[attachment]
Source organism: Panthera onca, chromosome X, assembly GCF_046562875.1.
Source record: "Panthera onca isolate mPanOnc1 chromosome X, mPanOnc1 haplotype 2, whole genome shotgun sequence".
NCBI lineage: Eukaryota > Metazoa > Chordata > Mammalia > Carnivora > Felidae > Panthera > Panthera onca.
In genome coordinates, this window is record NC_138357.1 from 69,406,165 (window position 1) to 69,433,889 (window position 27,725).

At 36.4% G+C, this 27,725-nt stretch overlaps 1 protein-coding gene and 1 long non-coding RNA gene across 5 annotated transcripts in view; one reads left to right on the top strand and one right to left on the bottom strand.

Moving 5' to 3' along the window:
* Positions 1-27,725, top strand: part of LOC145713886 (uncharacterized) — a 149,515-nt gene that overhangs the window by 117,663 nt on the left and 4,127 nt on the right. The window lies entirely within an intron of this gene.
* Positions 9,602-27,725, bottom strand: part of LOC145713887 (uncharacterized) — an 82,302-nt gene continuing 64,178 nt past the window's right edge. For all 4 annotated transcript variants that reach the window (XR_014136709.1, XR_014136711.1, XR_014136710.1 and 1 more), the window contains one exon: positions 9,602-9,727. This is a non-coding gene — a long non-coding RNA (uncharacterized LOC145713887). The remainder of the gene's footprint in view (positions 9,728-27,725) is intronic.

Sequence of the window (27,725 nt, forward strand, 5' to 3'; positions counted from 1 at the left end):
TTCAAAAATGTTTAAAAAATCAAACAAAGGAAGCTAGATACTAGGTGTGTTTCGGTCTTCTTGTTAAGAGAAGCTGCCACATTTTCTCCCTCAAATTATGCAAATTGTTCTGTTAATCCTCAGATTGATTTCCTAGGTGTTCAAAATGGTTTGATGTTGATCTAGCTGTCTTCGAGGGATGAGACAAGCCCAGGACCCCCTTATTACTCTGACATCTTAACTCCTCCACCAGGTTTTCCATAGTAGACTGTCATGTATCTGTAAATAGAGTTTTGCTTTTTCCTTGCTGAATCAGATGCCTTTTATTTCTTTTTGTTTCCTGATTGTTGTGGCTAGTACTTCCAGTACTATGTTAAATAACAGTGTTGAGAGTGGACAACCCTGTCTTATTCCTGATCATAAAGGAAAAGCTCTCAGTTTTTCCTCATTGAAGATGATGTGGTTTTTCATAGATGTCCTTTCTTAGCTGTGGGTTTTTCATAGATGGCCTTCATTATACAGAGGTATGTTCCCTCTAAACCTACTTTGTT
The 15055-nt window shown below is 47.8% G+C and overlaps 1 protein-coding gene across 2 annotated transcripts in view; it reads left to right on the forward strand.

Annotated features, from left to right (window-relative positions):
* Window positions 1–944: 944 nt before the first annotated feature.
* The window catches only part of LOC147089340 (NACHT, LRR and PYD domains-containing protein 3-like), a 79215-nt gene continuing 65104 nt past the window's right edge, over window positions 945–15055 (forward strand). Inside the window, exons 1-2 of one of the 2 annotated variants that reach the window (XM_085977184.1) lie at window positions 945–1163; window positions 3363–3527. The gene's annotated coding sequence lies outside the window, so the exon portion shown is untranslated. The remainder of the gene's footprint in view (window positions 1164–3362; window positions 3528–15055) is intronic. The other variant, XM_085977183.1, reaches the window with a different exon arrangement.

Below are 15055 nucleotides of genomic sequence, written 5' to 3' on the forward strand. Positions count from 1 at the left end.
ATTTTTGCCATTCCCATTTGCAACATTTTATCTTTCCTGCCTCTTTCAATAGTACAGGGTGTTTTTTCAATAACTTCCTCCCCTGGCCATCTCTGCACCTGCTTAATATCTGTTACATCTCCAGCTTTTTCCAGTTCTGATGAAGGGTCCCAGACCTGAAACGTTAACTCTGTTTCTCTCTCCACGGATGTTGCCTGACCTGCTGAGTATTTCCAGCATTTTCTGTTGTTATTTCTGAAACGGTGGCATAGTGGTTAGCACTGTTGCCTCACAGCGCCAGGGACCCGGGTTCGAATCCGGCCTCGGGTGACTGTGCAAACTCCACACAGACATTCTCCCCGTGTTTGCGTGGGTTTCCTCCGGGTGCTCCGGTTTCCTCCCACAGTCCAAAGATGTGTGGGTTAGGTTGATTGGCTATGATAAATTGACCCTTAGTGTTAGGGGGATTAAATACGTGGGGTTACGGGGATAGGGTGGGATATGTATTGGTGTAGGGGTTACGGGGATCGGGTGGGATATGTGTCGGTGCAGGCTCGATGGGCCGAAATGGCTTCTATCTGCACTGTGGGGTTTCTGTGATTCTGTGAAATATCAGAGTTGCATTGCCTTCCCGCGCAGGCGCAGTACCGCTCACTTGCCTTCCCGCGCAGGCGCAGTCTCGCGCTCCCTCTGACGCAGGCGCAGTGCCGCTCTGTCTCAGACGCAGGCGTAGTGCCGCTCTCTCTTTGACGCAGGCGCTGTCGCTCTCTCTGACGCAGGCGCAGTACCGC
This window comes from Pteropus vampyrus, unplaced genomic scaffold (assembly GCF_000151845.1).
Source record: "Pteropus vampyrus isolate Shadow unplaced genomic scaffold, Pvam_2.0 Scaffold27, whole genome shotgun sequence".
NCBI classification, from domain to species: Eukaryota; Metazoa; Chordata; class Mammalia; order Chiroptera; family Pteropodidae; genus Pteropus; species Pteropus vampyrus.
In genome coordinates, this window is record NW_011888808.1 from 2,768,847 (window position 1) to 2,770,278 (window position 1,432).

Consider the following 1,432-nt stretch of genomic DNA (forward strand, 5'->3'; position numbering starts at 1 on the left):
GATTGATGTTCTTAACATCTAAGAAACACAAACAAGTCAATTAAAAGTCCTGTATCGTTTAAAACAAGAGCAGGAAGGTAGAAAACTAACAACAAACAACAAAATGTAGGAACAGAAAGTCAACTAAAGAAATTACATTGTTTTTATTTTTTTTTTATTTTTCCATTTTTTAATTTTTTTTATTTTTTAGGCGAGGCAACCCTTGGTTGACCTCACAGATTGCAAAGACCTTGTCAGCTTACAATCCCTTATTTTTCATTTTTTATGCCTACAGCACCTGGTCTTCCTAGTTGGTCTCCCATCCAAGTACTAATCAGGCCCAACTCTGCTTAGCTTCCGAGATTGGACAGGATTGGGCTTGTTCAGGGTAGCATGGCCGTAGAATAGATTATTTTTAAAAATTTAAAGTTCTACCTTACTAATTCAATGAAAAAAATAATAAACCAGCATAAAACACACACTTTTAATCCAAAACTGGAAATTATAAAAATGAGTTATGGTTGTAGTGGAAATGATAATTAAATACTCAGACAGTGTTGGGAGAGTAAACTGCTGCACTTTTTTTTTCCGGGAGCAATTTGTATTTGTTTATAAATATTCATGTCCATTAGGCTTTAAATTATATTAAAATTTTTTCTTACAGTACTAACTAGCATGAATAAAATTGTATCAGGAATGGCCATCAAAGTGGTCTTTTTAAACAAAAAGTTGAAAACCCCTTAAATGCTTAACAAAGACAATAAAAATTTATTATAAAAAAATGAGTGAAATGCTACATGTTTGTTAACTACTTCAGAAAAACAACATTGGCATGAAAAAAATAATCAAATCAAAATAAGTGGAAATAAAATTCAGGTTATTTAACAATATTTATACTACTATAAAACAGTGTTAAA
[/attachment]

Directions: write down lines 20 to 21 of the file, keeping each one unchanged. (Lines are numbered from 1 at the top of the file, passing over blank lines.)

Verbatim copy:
In genome coordinates, this window is record NW_011888808.1 from 2,768,847 (window position 1) to 2,770,278 (window position 1,432).

Consider the following 1,432-nt stretch of genomic DNA (forward strand, 5'->3'; position numbering starts at 1 on the left):